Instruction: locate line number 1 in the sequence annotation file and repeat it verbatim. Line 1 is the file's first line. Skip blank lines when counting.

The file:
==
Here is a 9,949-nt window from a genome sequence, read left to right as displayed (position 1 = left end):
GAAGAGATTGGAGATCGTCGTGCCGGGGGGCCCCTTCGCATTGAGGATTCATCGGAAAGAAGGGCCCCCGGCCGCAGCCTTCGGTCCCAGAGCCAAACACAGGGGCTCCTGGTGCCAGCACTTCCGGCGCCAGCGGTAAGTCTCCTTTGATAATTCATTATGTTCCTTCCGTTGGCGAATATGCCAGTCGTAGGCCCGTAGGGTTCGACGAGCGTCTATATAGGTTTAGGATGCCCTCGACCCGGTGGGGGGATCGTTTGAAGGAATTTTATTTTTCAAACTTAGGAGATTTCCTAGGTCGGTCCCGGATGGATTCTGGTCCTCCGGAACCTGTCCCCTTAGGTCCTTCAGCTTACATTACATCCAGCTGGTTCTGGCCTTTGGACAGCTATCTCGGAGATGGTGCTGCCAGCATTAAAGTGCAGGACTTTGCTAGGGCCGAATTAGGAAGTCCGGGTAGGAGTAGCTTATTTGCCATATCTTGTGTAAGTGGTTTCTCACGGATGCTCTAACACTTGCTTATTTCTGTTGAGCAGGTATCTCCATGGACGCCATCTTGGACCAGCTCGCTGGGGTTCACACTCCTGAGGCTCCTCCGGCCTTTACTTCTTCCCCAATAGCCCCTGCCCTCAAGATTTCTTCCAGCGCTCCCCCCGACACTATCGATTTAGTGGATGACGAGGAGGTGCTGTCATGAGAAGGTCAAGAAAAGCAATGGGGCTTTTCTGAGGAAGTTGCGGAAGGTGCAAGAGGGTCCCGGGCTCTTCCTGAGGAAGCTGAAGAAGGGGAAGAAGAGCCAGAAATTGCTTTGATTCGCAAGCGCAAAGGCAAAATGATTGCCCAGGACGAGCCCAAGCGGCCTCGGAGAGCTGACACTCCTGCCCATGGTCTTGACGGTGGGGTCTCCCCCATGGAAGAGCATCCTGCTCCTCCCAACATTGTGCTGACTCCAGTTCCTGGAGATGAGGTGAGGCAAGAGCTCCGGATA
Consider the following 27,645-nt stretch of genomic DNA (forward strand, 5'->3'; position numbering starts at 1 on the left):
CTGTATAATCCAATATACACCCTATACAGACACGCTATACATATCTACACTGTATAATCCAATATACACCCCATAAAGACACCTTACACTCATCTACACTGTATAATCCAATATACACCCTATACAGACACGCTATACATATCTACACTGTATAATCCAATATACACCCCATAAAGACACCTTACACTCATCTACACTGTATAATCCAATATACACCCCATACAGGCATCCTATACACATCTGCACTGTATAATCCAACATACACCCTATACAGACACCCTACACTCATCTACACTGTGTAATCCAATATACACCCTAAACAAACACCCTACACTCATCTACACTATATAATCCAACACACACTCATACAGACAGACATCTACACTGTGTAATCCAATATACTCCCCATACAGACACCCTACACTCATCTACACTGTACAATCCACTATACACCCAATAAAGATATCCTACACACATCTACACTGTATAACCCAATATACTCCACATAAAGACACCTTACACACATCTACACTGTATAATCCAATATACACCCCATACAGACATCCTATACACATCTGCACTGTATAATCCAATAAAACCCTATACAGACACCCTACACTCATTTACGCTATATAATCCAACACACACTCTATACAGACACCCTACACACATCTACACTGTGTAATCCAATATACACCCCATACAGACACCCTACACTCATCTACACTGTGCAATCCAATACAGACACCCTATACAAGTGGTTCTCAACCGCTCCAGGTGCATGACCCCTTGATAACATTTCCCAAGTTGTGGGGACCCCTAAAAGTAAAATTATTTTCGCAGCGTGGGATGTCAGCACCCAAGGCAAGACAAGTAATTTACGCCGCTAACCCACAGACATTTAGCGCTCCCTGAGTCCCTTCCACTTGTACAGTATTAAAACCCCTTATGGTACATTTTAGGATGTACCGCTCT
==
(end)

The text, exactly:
Here is a 9,949-nt window from a genome sequence, read left to right as displayed (position 1 = left end):